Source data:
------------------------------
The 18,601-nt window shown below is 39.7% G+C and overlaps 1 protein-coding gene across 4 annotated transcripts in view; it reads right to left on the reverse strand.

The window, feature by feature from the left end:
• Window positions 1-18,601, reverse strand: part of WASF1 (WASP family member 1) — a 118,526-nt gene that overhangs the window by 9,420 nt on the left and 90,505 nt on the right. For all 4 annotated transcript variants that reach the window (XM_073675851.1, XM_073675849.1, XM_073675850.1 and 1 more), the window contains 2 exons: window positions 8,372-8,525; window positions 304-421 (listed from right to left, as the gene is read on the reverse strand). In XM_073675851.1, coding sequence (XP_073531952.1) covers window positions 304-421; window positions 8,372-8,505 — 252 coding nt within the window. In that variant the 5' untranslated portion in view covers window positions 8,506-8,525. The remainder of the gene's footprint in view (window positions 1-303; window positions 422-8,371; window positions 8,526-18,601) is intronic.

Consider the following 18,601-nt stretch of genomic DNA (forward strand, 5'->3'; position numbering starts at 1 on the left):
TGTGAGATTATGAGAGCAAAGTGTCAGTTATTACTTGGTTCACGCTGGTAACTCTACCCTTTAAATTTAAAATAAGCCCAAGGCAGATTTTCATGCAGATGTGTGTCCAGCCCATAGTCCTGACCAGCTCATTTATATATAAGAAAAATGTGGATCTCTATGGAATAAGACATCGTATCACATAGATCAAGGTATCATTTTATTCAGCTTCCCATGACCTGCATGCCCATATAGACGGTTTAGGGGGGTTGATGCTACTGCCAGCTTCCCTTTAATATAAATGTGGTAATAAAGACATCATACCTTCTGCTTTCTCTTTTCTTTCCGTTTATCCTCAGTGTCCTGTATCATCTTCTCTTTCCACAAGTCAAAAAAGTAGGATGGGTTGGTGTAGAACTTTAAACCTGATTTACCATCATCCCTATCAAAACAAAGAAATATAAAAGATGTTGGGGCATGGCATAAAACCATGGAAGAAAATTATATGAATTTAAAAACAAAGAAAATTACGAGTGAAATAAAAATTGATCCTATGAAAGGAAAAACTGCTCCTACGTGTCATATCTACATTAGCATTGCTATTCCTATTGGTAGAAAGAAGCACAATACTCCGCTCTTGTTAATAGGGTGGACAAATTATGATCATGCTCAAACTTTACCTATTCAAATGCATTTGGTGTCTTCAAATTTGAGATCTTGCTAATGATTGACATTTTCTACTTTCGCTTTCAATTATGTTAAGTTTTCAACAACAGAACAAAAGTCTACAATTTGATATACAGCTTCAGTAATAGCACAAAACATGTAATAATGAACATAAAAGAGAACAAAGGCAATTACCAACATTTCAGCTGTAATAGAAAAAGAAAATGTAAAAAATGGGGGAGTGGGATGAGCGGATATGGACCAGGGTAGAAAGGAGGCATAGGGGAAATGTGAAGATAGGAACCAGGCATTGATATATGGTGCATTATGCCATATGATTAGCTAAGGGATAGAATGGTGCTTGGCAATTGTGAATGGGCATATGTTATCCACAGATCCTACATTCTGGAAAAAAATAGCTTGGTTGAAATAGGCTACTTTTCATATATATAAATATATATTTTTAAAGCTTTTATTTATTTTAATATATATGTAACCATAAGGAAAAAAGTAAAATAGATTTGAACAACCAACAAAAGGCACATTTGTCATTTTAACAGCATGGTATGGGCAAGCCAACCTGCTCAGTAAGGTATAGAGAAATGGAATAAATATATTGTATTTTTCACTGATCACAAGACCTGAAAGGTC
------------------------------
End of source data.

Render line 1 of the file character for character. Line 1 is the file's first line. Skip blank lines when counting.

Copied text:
The 18,601-nt window shown below is 39.7% G+C and overlaps 1 protein-coding gene across 4 annotated transcripts in view; it reads right to left on the reverse strand.